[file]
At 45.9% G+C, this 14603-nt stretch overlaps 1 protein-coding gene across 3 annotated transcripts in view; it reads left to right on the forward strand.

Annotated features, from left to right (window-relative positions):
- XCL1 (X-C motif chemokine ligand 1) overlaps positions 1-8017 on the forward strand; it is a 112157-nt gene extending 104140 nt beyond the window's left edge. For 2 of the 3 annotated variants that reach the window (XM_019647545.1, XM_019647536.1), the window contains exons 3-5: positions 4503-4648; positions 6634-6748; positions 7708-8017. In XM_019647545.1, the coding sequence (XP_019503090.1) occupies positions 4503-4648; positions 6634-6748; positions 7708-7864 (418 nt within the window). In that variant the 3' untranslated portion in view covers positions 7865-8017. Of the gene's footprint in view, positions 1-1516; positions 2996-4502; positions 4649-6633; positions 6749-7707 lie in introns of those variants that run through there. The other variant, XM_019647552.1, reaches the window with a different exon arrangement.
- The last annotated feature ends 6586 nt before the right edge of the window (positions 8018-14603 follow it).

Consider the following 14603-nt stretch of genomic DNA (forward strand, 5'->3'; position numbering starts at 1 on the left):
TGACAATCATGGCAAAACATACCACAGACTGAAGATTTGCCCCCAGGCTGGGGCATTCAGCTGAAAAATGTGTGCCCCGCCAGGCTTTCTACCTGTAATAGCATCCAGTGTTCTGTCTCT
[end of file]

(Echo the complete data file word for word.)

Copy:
At 45.9% G+C, this 14603-nt stretch overlaps 1 protein-coding gene across 3 annotated transcripts in view; it reads left to right on the forward strand.

Annotated features, from left to right (window-relative positions):
- XCL1 (X-C motif chemokine ligand 1) overlaps positions 1-8017 on the forward strand; it is a 112157-nt gene extending 104140 nt beyond the window's left edge. For 2 of the 3 annotated variants that reach the window (XM_019647545.1, XM_019647536.1), the window contains exons 3-5: positions 4503-4648; positions 6634-6748; positions 7708-8017. In XM_019647545.1, the coding sequence (XP_019503090.1) occupies positions 4503-4648; positions 6634-6748; positions 7708-7864 (418 nt within the window). In that variant the 3' untranslated portion in view covers positions 7865-8017. Of the gene's footprint in view, positions 1-1516; positions 2996-4502; positions 4649-6633; positions 6749-7707 lie in introns of those variants that run through there. The other variant, XM_019647552.1, reaches the window with a different exon arrangement.
- The last annotated feature ends 6586 nt before the right edge of the window (positions 8018-14603 follow it).

Consider the following 14603-nt stretch of genomic DNA (forward strand, 5'->3'; position numbering starts at 1 on the left):
TGACAATCATGGCAAAACATACCACAGACTGAAGATTTGCCCCCAGGCTGGGGCATTCAGCTGAAAAATGTGTGCCCCGCCAGGCTTTCTACCTGTAATAGCATCCAGTGTTCTGTCTCT